I have just returned from a first trip to Japan, a trip full of architecture as well as much else- and this will form the basis for several blog posts. This first post puts together two buildings 'made' in London, but built in Japan. The Nagakin Capsule tower was designed by Kisho Kurokawa and finished in 1972: it provided the most minimal of dwelling standards in its capsule flats, and now stands derelict in an area of Tokyo full of new development. In clear emulation of Archigram projects done a decade earlier- Peter Cook's Plug-In City would have consisted of such prefabricated pods suspended from a service network, as Kurokawa's building does. But even closer is Warren Chalk's design for a Capsule Tower, done in 1965. However influential Archigram's work was, this is among the closest realisations of its principles- and now soon to disappear.
The second building originating in conversations in London is Foreign Office Architects' Yokohama Port Terminal building, completed in 2002. Farshid Moussavi and Alejandro Zaera-Polo, then young and untried, won the competition to build this major piece of urban infrastructure in 1995: then tutors at the Architectural Association in London, they had both worked for OMA. Heralded as both a new urban type- a cruise ship terminal interwoven with a public space, an extension of nearby parks- it also represented a new architectural vocabulary of form, an unparalelled urban topography.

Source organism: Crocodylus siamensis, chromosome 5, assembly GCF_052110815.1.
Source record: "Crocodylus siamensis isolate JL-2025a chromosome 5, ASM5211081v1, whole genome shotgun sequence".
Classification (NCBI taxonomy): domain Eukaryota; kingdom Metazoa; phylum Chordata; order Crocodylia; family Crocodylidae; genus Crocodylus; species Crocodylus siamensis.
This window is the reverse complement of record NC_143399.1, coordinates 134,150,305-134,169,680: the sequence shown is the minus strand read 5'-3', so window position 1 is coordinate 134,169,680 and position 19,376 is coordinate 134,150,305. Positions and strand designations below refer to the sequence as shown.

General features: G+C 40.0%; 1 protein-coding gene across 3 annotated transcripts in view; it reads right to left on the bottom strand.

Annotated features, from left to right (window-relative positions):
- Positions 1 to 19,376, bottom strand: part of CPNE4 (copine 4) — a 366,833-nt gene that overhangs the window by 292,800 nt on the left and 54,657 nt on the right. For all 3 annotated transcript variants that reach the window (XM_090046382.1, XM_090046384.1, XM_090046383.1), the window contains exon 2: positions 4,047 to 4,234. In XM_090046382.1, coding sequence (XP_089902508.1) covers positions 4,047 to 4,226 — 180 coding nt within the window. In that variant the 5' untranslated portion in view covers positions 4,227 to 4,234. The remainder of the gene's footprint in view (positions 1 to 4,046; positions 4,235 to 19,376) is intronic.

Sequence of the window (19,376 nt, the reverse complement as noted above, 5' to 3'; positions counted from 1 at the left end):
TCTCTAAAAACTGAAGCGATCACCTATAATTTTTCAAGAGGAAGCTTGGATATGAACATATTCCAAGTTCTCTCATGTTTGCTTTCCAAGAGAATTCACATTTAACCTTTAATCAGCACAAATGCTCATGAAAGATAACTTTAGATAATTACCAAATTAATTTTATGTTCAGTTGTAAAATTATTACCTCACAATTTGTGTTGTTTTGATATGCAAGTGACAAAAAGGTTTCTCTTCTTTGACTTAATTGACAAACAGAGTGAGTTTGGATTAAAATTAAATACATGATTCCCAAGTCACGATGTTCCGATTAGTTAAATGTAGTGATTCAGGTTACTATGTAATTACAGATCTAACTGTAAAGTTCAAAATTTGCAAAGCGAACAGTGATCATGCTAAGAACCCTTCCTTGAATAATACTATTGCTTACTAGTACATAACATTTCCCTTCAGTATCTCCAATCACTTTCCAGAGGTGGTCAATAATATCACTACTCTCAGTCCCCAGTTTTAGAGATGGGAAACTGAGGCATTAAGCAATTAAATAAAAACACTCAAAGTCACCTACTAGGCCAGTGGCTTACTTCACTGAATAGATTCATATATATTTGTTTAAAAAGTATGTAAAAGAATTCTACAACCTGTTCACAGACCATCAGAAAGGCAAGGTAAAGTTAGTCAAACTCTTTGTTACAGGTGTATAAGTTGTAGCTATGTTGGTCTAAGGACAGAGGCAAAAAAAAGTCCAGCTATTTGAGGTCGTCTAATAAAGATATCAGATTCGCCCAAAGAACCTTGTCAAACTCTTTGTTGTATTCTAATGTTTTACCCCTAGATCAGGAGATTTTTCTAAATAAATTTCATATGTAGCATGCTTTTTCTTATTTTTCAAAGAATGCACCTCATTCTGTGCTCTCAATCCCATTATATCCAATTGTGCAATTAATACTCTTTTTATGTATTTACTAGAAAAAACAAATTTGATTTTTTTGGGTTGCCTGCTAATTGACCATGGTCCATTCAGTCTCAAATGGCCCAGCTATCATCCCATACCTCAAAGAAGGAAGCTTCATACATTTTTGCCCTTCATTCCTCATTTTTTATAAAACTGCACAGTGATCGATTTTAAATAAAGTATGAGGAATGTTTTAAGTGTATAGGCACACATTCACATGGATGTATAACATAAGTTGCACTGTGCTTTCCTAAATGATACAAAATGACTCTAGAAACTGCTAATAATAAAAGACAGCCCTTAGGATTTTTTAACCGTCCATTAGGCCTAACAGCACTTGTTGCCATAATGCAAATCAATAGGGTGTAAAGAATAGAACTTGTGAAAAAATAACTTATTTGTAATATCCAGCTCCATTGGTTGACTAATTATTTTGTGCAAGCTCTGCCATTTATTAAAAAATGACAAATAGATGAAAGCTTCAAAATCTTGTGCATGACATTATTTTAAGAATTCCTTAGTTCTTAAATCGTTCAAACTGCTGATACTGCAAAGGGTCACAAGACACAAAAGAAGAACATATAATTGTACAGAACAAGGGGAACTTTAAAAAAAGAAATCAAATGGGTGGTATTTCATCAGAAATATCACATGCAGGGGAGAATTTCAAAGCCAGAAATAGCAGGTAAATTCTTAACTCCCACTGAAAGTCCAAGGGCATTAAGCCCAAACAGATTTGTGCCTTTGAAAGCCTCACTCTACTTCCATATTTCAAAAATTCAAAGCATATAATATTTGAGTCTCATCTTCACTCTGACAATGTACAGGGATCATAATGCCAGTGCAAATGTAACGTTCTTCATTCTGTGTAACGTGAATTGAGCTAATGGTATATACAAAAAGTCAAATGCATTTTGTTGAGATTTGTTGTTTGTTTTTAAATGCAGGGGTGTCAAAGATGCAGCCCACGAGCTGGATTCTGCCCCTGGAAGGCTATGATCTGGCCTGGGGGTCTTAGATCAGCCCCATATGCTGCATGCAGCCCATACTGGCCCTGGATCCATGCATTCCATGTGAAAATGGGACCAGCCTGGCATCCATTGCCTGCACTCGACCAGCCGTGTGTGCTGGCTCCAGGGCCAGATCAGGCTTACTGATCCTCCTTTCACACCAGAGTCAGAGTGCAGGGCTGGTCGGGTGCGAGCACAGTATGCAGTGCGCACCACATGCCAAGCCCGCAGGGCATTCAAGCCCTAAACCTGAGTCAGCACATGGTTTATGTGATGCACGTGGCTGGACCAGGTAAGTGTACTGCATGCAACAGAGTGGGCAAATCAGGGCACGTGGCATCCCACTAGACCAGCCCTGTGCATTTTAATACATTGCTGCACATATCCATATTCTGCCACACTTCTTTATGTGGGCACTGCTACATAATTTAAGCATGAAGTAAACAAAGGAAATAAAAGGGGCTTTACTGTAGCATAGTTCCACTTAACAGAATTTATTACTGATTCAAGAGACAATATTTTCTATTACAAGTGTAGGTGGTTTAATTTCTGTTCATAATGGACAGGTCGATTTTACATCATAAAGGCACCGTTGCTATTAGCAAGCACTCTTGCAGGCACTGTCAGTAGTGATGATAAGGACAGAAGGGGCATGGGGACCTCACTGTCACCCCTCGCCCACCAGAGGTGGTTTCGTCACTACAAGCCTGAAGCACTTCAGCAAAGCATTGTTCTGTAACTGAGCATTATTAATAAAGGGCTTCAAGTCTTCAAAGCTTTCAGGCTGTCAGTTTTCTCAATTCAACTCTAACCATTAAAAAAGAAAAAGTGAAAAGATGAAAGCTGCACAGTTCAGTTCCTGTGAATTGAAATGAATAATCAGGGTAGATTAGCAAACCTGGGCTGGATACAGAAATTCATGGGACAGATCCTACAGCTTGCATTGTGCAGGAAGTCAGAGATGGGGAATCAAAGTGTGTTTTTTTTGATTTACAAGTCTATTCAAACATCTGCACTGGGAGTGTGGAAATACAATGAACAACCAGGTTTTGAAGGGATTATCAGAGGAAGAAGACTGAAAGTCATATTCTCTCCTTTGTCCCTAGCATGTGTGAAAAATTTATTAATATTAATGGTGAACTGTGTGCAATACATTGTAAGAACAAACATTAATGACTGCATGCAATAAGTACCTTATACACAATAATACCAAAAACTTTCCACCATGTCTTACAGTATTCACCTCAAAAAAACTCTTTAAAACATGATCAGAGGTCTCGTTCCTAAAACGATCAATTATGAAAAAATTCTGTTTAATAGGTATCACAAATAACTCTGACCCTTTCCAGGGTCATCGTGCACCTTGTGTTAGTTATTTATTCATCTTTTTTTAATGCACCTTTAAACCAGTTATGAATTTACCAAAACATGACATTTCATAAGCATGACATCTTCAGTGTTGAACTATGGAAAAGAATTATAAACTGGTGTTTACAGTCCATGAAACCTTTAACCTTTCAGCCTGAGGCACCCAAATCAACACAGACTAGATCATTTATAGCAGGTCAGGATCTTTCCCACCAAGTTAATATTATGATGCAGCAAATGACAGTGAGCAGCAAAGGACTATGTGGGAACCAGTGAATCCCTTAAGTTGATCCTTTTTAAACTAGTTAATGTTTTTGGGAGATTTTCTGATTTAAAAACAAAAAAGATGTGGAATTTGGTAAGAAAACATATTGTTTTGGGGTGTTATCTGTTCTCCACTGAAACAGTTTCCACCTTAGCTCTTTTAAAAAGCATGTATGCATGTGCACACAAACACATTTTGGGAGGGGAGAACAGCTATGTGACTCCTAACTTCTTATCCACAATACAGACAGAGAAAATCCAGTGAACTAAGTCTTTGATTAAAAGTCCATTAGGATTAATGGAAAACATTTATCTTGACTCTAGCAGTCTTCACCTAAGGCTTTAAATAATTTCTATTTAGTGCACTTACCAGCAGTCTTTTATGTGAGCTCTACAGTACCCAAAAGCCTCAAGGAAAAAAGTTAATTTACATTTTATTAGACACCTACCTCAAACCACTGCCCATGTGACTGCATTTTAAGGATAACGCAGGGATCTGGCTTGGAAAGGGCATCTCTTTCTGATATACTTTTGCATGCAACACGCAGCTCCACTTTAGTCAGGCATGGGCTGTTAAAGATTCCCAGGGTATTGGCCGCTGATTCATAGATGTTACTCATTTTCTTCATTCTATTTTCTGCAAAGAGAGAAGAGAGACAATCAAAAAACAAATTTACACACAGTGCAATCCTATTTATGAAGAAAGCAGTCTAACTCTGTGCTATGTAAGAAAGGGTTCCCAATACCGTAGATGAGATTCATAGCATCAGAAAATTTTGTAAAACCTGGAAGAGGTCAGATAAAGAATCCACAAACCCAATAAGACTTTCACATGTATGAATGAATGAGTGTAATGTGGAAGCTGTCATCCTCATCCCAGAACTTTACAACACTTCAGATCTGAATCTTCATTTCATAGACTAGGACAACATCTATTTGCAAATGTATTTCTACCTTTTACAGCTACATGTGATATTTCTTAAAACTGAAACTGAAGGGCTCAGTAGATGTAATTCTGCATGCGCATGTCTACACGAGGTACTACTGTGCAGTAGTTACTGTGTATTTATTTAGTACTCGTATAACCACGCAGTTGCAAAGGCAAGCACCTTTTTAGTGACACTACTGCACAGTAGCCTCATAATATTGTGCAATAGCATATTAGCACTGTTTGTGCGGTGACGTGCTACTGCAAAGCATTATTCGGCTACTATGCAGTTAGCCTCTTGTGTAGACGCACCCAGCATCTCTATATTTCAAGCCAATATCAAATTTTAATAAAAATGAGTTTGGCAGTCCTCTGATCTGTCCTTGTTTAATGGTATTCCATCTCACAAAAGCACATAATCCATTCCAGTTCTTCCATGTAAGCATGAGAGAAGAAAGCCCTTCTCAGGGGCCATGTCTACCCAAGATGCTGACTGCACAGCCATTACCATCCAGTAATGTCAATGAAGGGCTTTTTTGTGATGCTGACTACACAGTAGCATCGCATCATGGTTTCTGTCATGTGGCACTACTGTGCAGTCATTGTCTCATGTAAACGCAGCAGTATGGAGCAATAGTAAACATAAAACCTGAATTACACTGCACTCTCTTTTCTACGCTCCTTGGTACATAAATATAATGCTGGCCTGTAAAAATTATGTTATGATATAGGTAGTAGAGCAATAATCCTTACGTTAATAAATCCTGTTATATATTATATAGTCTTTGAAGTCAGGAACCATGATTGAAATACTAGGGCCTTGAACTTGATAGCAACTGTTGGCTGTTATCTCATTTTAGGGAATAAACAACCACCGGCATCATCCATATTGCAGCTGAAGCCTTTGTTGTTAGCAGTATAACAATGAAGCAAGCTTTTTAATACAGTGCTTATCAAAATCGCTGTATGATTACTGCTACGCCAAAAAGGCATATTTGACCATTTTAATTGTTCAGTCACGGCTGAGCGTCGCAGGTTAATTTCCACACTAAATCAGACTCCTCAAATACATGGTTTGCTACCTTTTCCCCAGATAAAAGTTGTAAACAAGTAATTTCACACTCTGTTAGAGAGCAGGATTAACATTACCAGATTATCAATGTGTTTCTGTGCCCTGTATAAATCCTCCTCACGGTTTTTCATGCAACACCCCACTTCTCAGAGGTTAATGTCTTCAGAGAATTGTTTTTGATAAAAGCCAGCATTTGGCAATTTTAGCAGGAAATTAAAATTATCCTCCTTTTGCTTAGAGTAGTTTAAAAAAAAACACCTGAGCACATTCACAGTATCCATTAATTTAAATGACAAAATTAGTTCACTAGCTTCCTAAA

As Zaera-Polo has written: 'the project is generated from a circulation diagram that aspires to eliminate the linear structure characteristic of piers, and the directionality of the circulation.' In other words, a complex and flowing spatial model is adopted, changing direction and level, and enabled by the use of folded steel plates and concrete girders that minimise vertical support. Space seems to drift and fold, an exciting but not disorienting experience: some have said that the built project is disappointing compared to the radical nature of the spaces as drawn. While the project perhaps promised magic, the building does realise a powerful and effective new kind of architecturally determined public space.